- Using Exercise To Get The Best Sleep Of Your Life
- What Happens To Your Body When You Exercise?
- What Happens To Your Brain When You Exercise?
- Compounding The Positive Effects Through Repeated, Regular Bouts of Physical Exertion
- So, How CAN You Ensure That Your Body Is More Tired AND Fired Up With Neurotransmitters?
- Conclusion & Final Thoughts
Using Exercise To Get The Best Sleep Of Your Life
Have you ever wondered why you can’t seem to get a great night’s sleep no matter how tired you seem and no matter how well you think you should be able to sleep that night?
Boy, have I been there and that’s one of the worst feelings I think I’ve gone through.
Today I’d like to explore the idea of utilizing exercise to help you get a well-deserved, recovering and deep sleep that you so badly crave.
Unless you have underlying pathological causes of insomnia, I can promise you that implementing some of these techniques will help you sleep a little bit better every day!
What Happens To Your Body When You Exercise?
Before I start this section, I totally agree with you that the effects of exercise on the human body are not only vast, but attempting to discuss all of them in the scope of this article would render much of it highly ambiguous.
However, in the name of keeping it simple, I will only be discussing the effects of exercise on the human body relating to mechanisms of exercise recovery, energy depletion and exhaustion.
So, what does happen to your body after you exercise?
There are a few things that happen immediately afterwards:
- Many of the proteins in your body have begun breaking down
- Your body gets to work rebuilding muscle fibers and protein stores that were damaged
- Your body is deprived of vital glycogen stores in the muscles (in the form of carbohydrates)
- During exercise you usually sweat which can leave your body requiring hydration
Our bodies have somewhat of an “energy bar” or “health bar” (if you’re into video games) in regards to how much physical activity we can accomplish in one day before we experience total exhaustion, so it goes without saying that exercise is one of the best ways to make your body become more tired than it otherwise would be.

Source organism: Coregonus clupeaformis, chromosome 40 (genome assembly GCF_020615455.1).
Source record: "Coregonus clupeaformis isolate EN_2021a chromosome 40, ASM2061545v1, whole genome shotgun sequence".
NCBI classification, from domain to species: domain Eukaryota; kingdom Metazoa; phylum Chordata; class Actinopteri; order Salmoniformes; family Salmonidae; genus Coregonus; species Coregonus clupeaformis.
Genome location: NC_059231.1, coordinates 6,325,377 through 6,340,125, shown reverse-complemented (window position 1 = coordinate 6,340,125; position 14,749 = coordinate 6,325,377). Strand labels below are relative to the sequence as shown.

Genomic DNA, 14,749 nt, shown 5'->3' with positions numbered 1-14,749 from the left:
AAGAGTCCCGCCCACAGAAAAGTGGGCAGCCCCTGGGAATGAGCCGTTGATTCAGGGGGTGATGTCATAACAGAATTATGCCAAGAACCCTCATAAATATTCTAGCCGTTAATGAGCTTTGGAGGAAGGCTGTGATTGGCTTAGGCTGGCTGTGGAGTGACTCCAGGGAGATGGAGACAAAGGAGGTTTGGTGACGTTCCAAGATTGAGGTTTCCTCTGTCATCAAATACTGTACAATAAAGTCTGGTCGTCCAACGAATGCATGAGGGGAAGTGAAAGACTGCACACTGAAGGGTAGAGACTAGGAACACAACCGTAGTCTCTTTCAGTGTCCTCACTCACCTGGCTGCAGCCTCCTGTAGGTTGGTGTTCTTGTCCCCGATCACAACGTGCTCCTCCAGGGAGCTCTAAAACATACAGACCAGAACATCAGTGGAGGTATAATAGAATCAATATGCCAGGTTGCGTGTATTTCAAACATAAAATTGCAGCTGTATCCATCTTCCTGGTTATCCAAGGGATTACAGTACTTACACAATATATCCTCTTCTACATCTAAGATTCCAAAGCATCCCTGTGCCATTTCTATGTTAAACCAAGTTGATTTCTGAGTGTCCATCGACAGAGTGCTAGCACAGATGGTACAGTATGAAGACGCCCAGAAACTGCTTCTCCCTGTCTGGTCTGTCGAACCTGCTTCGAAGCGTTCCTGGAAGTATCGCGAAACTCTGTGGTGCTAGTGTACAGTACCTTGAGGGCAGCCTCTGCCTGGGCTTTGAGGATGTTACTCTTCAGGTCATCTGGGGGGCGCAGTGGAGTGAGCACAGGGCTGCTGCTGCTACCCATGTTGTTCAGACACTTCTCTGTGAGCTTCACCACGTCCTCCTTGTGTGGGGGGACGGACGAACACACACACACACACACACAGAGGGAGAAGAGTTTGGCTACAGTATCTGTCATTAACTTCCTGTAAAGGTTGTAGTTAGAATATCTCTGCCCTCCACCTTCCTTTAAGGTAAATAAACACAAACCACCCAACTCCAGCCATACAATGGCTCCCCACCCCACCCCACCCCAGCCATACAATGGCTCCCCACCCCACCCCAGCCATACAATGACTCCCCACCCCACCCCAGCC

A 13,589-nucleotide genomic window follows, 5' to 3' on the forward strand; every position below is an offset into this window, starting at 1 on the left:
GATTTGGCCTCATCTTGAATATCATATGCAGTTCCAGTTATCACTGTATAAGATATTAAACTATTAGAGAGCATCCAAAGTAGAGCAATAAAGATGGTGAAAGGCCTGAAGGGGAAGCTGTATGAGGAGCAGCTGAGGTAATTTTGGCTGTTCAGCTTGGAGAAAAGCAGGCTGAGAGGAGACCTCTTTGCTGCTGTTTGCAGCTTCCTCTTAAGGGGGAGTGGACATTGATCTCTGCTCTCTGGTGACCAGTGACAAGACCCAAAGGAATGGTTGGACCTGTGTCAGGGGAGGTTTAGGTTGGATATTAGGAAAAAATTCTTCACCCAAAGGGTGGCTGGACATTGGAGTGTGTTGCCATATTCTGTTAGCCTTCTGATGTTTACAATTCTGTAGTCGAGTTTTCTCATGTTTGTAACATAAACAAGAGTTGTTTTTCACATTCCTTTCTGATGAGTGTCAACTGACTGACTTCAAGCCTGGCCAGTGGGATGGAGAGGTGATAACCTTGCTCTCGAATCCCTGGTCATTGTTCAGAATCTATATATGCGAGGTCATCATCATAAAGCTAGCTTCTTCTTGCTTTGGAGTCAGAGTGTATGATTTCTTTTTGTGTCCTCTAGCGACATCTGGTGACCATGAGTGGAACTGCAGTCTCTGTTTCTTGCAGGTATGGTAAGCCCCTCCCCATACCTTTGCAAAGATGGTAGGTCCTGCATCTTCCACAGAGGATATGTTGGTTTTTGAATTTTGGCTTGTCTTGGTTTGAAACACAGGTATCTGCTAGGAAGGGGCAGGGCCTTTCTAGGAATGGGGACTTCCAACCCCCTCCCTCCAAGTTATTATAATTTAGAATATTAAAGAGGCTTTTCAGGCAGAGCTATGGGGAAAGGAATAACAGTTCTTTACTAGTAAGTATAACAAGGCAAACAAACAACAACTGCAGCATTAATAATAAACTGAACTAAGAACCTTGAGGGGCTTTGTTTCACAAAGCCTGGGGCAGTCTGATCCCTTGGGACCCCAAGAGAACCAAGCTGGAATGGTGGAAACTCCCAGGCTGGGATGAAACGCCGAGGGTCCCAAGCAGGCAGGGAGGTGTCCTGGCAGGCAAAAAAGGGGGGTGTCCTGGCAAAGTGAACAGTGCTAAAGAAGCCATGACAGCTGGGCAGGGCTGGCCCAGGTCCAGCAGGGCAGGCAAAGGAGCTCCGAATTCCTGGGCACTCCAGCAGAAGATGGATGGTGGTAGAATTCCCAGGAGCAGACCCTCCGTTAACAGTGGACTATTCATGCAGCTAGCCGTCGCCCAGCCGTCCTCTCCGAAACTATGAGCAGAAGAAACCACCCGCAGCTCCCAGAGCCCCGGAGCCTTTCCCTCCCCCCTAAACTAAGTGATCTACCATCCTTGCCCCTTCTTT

In plain English, physically demanding activities such as work and exercise cause you to become more energy-depleted than if you just sat around all day.
Well, you don’t say… Captain Obvious!
However, what this means for you is that you can largely leverage the effects of this phenomenon to get a much better quality night’s sleep – and this effect becomes compounded the more you exercise on a regular basis.
What Happens To Your Brain When You Exercise?
When you exercise, your body experiences a surge of endorphins and “happy” drugs like serotonin, dopamine and norepinephrine which are widely heralded for their ability to make us feel happy.
That said, these neurotransmitters in our brains aren’t necessarily directly linked to an improved quality of sleep; however, what they are responsible for is taking any stress, anxiety, worry, sadness or other negative emotions and making them less severe, or, in some cases, even entirely eliminating them.
So, if exercising increases the release of these important brain chemicals, and these chemicals make us less anxious, stressed out, worried and sad, then I’d argue this is a phenomenal way to improve the quality of sleep you can get.
From my own personal experience, I can attest to the fact that anxiety and stress are essentially the #1 reason I don’t always get the best sleep I could – and, I can further attest to the fact that, after heavy bouts of exercise, I not only sleep better but my overall outlook on life improves along with my mood, energy levels, and cognitive functioning.
In a nutshell, stress and anxiety are killers of anything positive in the human body so it’s wise to not only eliminate this in the name of sleeping better, but also in the name of having an overall much healthier body and life.